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“”Air Pressure” is a collaboration between Rupert Cox and Angus Carlyle. “Air Pressure” is primarily based around two periods of field work in Japan, one scheduled to coincide with the harvest in 2010 and one coinciding with the sowing season of 2011. All the recordings were made on the site of the last farming family – of the estimated 360 who arrived after WWII – who continue to make their livelihood from an organic small-holding with fields of fruit and vegetables, pens of pigs and a barn with egg-laying hens. The farmers had spent 20 years turning cedar forest and scrub into productive arable land, the fertility of the soil derived from the weathering of volcanic ash sent up by the eruptions of Mt. Fuji.
And then, in 1966, the Japanese Government set about securing farming land in the village of Sanrizuka and the hamlet of Toho in order to build what was then called the New Tokyo International Airport. A bitter struggle played its violent way out over the next 12 years until the airport opened in May 1978 (with repercussions simmering well beyond that date). Farmers and their supporters built tunnel complexes, ‘fortress towers’ and chained themselves to trees; the police used water cannon, baton charges and, at one point, more than 200 construction vehicles in an effort to clear the site.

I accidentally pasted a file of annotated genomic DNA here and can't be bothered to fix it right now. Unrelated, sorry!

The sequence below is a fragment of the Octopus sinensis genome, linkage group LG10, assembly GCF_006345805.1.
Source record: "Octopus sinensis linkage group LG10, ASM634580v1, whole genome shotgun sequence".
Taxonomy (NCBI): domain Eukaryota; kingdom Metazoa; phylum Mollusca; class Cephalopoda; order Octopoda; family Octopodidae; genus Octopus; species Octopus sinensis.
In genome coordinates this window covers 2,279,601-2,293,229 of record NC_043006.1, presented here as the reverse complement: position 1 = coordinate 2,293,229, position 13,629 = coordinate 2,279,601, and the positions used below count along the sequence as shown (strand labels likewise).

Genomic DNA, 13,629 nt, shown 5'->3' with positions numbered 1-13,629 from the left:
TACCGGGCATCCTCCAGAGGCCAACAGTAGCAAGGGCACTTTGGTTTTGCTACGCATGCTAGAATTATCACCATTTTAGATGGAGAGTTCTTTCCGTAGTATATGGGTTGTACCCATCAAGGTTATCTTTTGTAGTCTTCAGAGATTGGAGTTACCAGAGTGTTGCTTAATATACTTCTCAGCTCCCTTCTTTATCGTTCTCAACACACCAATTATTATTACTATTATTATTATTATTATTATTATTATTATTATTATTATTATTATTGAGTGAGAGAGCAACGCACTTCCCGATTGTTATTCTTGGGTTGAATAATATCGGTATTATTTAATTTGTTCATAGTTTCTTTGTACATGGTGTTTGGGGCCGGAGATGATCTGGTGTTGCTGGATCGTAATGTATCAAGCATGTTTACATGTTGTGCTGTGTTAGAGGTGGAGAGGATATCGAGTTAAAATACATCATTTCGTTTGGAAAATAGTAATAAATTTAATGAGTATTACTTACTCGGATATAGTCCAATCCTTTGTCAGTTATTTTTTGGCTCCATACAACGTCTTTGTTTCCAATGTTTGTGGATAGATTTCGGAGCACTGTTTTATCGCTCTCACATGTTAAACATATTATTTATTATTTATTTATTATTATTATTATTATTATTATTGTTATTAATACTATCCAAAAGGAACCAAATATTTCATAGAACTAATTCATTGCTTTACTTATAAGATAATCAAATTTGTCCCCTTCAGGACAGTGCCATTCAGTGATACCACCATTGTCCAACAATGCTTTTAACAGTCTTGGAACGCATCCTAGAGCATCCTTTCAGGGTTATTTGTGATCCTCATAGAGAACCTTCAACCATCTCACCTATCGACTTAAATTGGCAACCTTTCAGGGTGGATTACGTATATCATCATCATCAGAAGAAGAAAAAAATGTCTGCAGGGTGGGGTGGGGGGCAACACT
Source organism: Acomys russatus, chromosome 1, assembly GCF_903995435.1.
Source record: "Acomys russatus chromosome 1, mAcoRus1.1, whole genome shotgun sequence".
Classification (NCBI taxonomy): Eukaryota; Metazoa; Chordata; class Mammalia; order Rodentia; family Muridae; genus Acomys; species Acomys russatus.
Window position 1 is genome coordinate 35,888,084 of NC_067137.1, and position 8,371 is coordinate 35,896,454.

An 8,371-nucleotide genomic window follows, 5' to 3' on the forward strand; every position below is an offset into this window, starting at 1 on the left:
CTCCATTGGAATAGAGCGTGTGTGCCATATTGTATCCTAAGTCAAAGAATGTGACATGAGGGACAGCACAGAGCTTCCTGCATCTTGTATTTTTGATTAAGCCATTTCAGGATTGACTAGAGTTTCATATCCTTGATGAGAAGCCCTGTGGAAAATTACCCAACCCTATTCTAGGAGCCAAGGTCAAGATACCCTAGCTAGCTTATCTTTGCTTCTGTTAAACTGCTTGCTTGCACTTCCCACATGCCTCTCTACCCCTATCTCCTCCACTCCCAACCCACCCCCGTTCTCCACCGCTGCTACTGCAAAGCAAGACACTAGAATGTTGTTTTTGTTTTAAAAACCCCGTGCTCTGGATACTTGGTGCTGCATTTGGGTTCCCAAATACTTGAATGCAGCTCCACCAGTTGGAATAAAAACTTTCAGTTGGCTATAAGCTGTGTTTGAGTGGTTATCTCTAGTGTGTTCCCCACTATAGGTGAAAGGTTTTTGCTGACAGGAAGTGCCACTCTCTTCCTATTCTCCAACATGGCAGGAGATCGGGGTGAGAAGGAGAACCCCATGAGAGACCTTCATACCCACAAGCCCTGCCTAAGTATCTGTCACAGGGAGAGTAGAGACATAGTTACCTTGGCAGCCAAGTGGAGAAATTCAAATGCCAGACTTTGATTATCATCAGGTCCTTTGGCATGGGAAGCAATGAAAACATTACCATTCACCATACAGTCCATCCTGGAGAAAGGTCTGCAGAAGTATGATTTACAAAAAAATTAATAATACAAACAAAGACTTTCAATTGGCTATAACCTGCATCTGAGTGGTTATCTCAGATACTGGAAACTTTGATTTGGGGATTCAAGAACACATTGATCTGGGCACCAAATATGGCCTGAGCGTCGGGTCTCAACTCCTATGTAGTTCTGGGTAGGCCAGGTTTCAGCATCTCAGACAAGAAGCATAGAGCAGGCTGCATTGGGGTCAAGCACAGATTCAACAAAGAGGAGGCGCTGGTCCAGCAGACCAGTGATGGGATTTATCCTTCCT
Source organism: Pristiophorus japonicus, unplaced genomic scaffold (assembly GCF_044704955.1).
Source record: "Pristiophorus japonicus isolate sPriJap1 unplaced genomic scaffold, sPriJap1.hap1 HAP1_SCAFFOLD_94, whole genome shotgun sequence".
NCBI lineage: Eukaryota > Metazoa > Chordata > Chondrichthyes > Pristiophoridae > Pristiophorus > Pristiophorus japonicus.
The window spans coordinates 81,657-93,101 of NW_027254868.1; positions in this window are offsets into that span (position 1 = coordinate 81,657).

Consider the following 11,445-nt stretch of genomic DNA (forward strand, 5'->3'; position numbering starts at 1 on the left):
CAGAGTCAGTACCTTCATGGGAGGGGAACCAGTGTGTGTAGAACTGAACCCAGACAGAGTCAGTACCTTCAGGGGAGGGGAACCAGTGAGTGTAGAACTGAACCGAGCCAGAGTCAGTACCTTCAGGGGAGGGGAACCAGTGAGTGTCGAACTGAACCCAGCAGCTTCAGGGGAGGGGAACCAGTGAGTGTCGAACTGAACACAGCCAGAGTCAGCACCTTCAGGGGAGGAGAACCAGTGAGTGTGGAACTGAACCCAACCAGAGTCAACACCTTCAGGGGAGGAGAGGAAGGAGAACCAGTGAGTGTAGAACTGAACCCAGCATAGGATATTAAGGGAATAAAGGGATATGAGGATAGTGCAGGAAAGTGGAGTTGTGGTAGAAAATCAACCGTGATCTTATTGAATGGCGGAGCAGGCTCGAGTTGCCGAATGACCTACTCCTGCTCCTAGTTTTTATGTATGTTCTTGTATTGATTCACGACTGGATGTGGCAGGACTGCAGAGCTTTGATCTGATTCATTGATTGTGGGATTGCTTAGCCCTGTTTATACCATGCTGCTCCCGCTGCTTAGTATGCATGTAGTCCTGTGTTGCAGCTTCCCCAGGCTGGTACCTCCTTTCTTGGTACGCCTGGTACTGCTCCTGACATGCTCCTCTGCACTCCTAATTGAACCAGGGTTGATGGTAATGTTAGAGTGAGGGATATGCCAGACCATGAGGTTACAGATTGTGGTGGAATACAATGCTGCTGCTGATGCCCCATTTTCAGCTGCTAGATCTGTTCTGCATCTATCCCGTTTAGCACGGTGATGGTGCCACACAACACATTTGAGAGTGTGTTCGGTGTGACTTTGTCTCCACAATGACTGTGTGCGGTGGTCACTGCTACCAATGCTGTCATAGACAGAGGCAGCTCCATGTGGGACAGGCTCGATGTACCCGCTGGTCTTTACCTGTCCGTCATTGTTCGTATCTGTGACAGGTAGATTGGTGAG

There were deaths on both sides. The farm where we lived and worked is almost completely engulfed by the architecture of the airport. More than this, the environment is frequently submerged beneath the swirling, blurring din of taxiing jets, a din that is punctuated by the roaring descent of planes shuddering their shiny bulk through the sky some 80 metres above ground.
Amidst all this, the farmers – Shimamura-San, Fujiko-San and their two sons – continue to grow their 50 varieties of vegetables, supported by feelings of solidarity and committed to making things o-shi (“delicious”).
“Air Pressure” has been a single-screen film (shown at the 2011 Ethnographic Film Festival), an installation at the Whitworth Gallery in Manchester and is now this book and CD.
The acoustic scientist Professor Kozo Hiramatsu was a close collaborator throughout the project, with us at the farm in 2011. In 2010 we also worked with Associate Professor Toshihito Matsui (Kyoto University). Our fieldwork was coordinated on the ground with Project Manager Naoki Hayashi. Asako Murakami provided invaluable translation support and Kaori Inomata produced the incredible illustrations for the installation structure. David Morris at the Whitworth Gallery was a clever and insightful curator.
Our work was generously funded by a grant from The Wellcome Trust.
We dedicate this CD to the Shimamura family in our appreciation for the warm, inspiring welcome they offered us.”